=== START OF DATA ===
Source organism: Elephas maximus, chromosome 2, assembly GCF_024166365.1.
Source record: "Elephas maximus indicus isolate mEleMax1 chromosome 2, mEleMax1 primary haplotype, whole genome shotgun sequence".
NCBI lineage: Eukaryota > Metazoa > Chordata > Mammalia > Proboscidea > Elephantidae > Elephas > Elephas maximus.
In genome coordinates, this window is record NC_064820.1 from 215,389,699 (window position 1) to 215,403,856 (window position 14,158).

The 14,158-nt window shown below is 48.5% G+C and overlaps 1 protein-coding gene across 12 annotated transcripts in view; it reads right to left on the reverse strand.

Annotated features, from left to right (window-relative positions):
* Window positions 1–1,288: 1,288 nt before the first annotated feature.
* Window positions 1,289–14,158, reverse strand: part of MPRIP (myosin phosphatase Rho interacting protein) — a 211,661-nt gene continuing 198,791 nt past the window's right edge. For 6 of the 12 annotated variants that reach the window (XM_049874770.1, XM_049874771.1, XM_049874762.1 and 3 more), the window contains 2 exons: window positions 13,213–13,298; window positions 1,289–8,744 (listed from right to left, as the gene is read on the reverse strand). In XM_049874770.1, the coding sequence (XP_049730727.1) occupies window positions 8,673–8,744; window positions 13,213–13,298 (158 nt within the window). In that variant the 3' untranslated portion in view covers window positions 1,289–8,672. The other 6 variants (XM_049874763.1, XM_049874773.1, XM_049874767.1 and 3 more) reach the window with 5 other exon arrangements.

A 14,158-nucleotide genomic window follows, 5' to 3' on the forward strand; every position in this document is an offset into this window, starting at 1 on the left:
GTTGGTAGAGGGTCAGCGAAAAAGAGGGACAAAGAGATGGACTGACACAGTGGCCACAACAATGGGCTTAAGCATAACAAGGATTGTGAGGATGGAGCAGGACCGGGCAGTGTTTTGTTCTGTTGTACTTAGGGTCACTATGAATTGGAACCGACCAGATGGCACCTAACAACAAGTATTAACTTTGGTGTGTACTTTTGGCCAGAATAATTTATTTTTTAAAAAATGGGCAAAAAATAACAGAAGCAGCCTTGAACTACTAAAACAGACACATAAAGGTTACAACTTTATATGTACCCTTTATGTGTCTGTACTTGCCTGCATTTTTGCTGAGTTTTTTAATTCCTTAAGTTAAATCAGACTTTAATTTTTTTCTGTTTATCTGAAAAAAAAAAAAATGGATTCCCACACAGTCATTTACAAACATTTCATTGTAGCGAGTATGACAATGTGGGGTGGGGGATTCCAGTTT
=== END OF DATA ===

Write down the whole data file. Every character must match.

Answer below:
Source organism: Elephas maximus, chromosome 2, assembly GCF_024166365.1.
Source record: "Elephas maximus indicus isolate mEleMax1 chromosome 2, mEleMax1 primary haplotype, whole genome shotgun sequence".
NCBI lineage: Eukaryota > Metazoa > Chordata > Mammalia > Proboscidea > Elephantidae > Elephas > Elephas maximus.
In genome coordinates, this window is record NC_064820.1 from 215,389,699 (window position 1) to 215,403,856 (window position 14,158).

The 14,158-nt window shown below is 48.5% G+C and overlaps 1 protein-coding gene across 12 annotated transcripts in view; it reads right to left on the reverse strand.

Annotated features, from left to right (window-relative positions):
* Window positions 1–1,288: 1,288 nt before the first annotated feature.
* Window positions 1,289–14,158, reverse strand: part of MPRIP (myosin phosphatase Rho interacting protein) — a 211,661-nt gene continuing 198,791 nt past the window's right edge. For 6 of the 12 annotated variants that reach the window (XM_049874770.1, XM_049874771.1, XM_049874762.1 and 3 more), the window contains 2 exons: window positions 13,213–13,298; window positions 1,289–8,744 (listed from right to left, as the gene is read on the reverse strand). In XM_049874770.1, the coding sequence (XP_049730727.1) occupies window positions 8,673–8,744; window positions 13,213–13,298 (158 nt within the window). In that variant the 3' untranslated portion in view covers window positions 1,289–8,672. The other 6 variants (XM_049874763.1, XM_049874773.1, XM_049874767.1 and 3 more) reach the window with 5 other exon arrangements.

A 14,158-nucleotide genomic window follows, 5' to 3' on the forward strand; every position in this document is an offset into this window, starting at 1 on the left:
GTTGGTAGAGGGTCAGCGAAAAAGAGGGACAAAGAGATGGACTGACACAGTGGCCACAACAATGGGCTTAAGCATAACAAGGATTGTGAGGATGGAGCAGGACCGGGCAGTGTTTTGTTCTGTTGTACTTAGGGTCACTATGAATTGGAACCGACCAGATGGCACCTAACAACAAGTATTAACTTTGGTGTGTACTTTTGGCCAGAATAATTTATTTTTTAAAAAATGGGCAAAAAATAACAGAAGCAGCCTTGAACTACTAAAACAGACACATAAAGGTTACAACTTTATATGTACCCTTTATGTGTCTGTACTTGCCTGCATTTTTGCTGAGTTTTTTAATTCCTTAAGTTAAATCAGACTTTAATTTTTTTCTGTTTATCTGAAAAAAAAAAAAATGGATTCCCACACAGTCATTTACAAACATTTCATTGTAGCGAGTATGACAATGTGGGGTGGGGGATTCCAGTTT